Tented rooms are a fascinating sub-genre of decorating, popular since at least the early 19th century, when Joséphine hired noted architects Charles Percier and Pierre François Léonard Fontaine to kit out Chateau de Malmaison, the home she purchased outside of Paris while Napoleon was off fighting the Egyptian Campaign.
Percier and Fontaine were largely responsible for the romantic, classicism-tinged look of the Directoire Style, and at Malmaison they let loose their fantasies about adventure, conquest and luxe-life-on-the-go. Multiple rooms were swathed in textiles and swags to affect the look and feel of a tent, and at one entrance the pair constructed a metal vestibule that approximated a trim battlefield structure.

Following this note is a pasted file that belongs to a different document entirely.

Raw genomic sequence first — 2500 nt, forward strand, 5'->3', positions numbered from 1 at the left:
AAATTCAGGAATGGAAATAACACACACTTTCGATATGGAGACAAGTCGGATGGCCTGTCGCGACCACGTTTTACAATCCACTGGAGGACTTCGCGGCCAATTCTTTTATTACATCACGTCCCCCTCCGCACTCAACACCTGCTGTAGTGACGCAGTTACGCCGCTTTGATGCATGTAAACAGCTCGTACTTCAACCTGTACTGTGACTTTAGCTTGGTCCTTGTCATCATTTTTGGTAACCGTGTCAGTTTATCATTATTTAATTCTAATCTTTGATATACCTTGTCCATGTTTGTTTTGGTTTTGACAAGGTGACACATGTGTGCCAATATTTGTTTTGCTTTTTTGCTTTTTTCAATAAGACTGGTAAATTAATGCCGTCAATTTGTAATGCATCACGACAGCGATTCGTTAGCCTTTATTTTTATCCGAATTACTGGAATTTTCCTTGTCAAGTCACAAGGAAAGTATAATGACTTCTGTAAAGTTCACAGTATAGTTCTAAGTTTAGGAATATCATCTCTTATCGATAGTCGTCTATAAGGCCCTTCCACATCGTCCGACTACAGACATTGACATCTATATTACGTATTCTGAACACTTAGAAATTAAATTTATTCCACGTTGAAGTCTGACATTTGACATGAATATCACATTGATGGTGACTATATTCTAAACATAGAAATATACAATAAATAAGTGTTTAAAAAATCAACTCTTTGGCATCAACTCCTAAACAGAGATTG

Soon after, in the 1820s, prominent German architect Karl Friedrich Schinkel executed his own riff on the tented room with a sublime spin on stripes at the Prussian royal residence Charlottenhof Villa.
Ever since, tented rooms have been an enduring part of decoration. From Valentino and Tony Duquette to Bruce Budd and Mallory Mathison, designers and decorators have turned to the idiom to create spaces that feel enveloping, transporting and even magical.
At Iksel, the genius London-based design house known for their evocative multi-paneled scenic murals, they’ve taken the notion of tented rooms to a whole new level. Combining the fancifulness of tented rooms, the artistry of painted murals and the charm of trompe l’oeil, Iksel have dreamed up such wallpaper patterns as Kubilai’s Tent, Ottoman Tent Mehmet and Directoire Curtain. The motifs are indispensable additions to one of decorating’s most-loved traditions, and give designers a whole new vocabulary for expressing their tented-room love.